B Yerram Raju, online comment


Cash-Strapped Government?

This is with regard to “MOIL: An Exceptional PSU?” MOIL has a huge cash balance on its books. Investors in MOIL should not assume that the cash is theirs. For a cash-strapped government, it can be used to fund the government’s PSU divestment programme. Why invest in PSUs when our ‘Dear Leader’ is pro-private business?

Ralph Rau, online comment


Information Needed

This is with regard to “4 Reasons To Sell a Stock” by R Balakrishnan. How does one dig up the 20-year trading band? Where is such information on PE available? I haven’t found any financial portal that gives this information. Can someone help with pointers to such information?

Kiran Bhagwat, online comment


R Balakrishnan replies:

Bloomberg, Capitaline and ACE are some of the services; all of them are paid services. Often, some of the ratios have to be derived. So, something like ACE is a good database to use.


Is Solvency Ratio A Worry?

This is with regard to “Life Insurance: Review of Edelweiss Tokio online term plan MyLife+” by Raj Pradhan. What about solvency ratio and claim settlement ratio for Edelweiss Tokio?

Shashank S, online comment


Raj Pradhan replies:       

Good question. Solvency ratio should not be a major worry, due to regulations. Claims settlement ratio can be a concern. For new insurers, it can be low due to high early death claims. We will look at the new IRDA annual report 2013-14, which was released on 8 January 2015, to check how insurers fared.


Bottom-Up Approach

This is with regard to “NITI Aayog: A Stronger & More Powerful Body” by Sucheta Dalal. Media analysis, so far, has not gone deep into the rationale for revamping the Planning Commission which has come about as part of the reform process. But for the change in name and the announcement in Narendra Modi’s maiden Independence Day speech, perhaps the changes would not have been criticised by the mainstream media or Opposition parties. The previous regime has damaged the system silently, like the withdrawal of pension scheme. After Nehru, planning has remained an arithmetical exercise factoring in whatever was happening in the economy without much involvement of, or concern for, those affected by planning.


The new dispensation, which claims to be a ‘bottom up’ approach, hopefully, will allow greater participation of stakeholders at and ensure distributive justice. So far, higher share of resources have been cornered by more developed geographical areas; the development needs of states which did not have a ‘hold’ at the Centre were neglected. By and large, the change takes care to retain the essential role played by the erstwhile Planning Commission while bringing focus on decentralisation and wider role for states.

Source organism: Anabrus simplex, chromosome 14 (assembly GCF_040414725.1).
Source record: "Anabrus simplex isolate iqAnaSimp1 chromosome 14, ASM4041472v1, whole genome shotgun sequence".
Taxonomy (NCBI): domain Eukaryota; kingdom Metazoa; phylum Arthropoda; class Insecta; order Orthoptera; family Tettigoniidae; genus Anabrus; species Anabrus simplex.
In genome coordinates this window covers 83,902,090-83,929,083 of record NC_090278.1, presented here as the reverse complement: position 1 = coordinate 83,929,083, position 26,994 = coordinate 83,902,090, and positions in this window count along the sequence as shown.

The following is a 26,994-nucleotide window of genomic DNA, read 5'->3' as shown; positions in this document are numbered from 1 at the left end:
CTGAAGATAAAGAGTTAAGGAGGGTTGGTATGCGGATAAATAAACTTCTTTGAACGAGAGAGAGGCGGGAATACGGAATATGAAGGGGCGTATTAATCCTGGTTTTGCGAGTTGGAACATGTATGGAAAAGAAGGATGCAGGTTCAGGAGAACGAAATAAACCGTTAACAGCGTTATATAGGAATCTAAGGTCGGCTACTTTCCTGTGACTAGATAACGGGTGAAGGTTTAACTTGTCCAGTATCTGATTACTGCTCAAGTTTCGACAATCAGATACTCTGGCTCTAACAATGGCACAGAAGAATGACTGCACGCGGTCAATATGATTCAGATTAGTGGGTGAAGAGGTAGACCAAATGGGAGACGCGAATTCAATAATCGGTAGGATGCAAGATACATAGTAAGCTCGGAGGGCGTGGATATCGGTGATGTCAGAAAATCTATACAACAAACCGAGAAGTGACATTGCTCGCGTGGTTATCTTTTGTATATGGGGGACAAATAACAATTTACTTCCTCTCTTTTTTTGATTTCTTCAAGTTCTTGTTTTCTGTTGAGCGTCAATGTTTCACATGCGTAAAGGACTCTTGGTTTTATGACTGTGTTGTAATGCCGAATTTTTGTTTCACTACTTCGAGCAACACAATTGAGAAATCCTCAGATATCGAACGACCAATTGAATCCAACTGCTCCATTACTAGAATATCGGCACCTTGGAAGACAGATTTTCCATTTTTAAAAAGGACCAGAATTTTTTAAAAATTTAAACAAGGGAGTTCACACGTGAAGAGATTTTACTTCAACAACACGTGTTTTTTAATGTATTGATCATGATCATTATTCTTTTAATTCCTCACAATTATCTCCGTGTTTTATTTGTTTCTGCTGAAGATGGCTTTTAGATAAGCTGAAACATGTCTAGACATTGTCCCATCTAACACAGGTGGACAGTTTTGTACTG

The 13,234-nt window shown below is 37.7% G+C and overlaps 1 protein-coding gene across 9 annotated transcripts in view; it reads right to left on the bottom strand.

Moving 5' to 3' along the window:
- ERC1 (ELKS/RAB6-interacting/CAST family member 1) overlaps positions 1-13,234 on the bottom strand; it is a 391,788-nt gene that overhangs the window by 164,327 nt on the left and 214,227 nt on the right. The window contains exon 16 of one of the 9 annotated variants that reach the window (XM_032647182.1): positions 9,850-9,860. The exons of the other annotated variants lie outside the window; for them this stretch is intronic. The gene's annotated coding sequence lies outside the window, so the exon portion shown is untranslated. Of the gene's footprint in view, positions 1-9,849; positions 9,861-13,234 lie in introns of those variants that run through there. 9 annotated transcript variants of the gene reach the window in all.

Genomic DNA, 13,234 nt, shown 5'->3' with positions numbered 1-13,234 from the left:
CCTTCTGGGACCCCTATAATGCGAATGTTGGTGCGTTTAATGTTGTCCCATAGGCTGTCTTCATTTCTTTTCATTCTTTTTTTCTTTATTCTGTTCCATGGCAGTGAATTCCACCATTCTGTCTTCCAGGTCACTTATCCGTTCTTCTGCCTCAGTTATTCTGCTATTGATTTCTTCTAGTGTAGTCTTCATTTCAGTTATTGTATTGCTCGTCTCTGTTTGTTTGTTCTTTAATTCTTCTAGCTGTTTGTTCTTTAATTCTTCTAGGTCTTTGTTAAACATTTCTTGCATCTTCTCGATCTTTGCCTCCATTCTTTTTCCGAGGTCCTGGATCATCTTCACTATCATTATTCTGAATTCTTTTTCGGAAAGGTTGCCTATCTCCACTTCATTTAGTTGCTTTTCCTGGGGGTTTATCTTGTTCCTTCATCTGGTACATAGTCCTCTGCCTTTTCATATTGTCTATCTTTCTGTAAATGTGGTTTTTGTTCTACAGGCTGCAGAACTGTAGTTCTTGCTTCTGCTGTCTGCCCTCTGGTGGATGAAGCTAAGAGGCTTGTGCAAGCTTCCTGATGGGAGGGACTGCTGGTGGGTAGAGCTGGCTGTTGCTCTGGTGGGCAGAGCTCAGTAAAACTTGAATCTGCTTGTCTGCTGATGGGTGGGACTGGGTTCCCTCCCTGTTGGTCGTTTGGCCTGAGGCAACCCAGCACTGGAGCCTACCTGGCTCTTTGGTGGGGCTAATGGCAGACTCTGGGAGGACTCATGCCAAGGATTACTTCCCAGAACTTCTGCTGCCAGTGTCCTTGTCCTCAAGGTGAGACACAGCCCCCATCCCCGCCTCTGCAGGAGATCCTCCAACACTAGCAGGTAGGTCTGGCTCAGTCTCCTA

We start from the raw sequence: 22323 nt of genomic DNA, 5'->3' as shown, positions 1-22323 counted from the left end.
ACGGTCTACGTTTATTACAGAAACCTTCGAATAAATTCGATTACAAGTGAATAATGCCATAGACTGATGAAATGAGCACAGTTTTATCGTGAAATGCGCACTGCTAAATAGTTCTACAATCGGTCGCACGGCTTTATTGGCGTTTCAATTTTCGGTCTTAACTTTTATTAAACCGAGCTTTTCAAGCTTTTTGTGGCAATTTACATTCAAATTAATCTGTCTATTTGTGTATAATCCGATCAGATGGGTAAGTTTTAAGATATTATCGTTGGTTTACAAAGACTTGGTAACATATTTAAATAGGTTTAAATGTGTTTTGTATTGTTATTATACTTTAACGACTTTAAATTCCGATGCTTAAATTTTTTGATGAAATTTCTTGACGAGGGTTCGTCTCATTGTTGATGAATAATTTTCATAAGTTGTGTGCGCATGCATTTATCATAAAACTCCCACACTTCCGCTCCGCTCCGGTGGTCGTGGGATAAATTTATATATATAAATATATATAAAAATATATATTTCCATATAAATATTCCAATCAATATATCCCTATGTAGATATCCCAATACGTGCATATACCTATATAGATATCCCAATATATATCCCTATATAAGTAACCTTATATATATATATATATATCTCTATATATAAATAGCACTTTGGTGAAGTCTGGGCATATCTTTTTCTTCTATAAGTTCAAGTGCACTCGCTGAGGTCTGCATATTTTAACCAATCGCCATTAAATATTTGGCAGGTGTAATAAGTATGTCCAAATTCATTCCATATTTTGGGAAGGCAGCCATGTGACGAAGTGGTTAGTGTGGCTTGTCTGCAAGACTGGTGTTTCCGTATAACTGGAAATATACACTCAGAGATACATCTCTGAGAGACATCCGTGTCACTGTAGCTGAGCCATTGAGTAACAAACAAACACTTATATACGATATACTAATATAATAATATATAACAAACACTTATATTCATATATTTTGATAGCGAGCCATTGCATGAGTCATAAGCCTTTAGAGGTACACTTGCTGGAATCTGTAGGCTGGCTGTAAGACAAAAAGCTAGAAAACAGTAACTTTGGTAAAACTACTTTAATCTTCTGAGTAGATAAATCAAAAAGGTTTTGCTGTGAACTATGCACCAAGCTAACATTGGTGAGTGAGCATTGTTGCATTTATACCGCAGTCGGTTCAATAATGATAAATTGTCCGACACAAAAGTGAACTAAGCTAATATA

A responsible Opposition, instead of ‘crying foul’, should do more homework and suggest corrections where they feel the revamp goes against the broad interests of the country and the people.

MG Warrier, online comment


Too Short a Period

This is with regard to “Best & Worst Equity Schemes of 2014.” One year is too short a period to judge the performance of equity schemes.

Atul Naik, online comment


Suggestions On Pension Plan

This is with regard to “Pension Plan: Review of LIC’s Varishtha Bima Pension Yojana” by Raj Pradhan. Varishta Bima Pension Yojana (VBPY) has a drawback; its income is fully taxable. The pension has a limit of Rs5,000/- per month which is not sufficient to lead a decent life.


Government should increase the monthly pension amount to Rs10,000/- and there should be no tax deduction at source because this amount, on an annual basis, is not taxable for a senior citizen.


Loan should be available from the deposit amount, immediately from day one, and not after three years’ waiting period. After five years’ lock-in period, a senior citizen should be able to withdraw the amount from this scheme.

For ‘most senior citizens’ (who complete 80 years of age), this lock-in period should be reduced to three years.


Also, the monthly pension amount should be increased to Rs15,000/- for those belonging to the 80+year age group.

Shirish Sadanand Shanbhag


Good News

This is with regard to “Moneylife Foundation felicitates Constable Azim Shaikh for preventing a railway catastrophe.”

Thank God. Good news to read, at last!

Janakiraman Rajalakshmi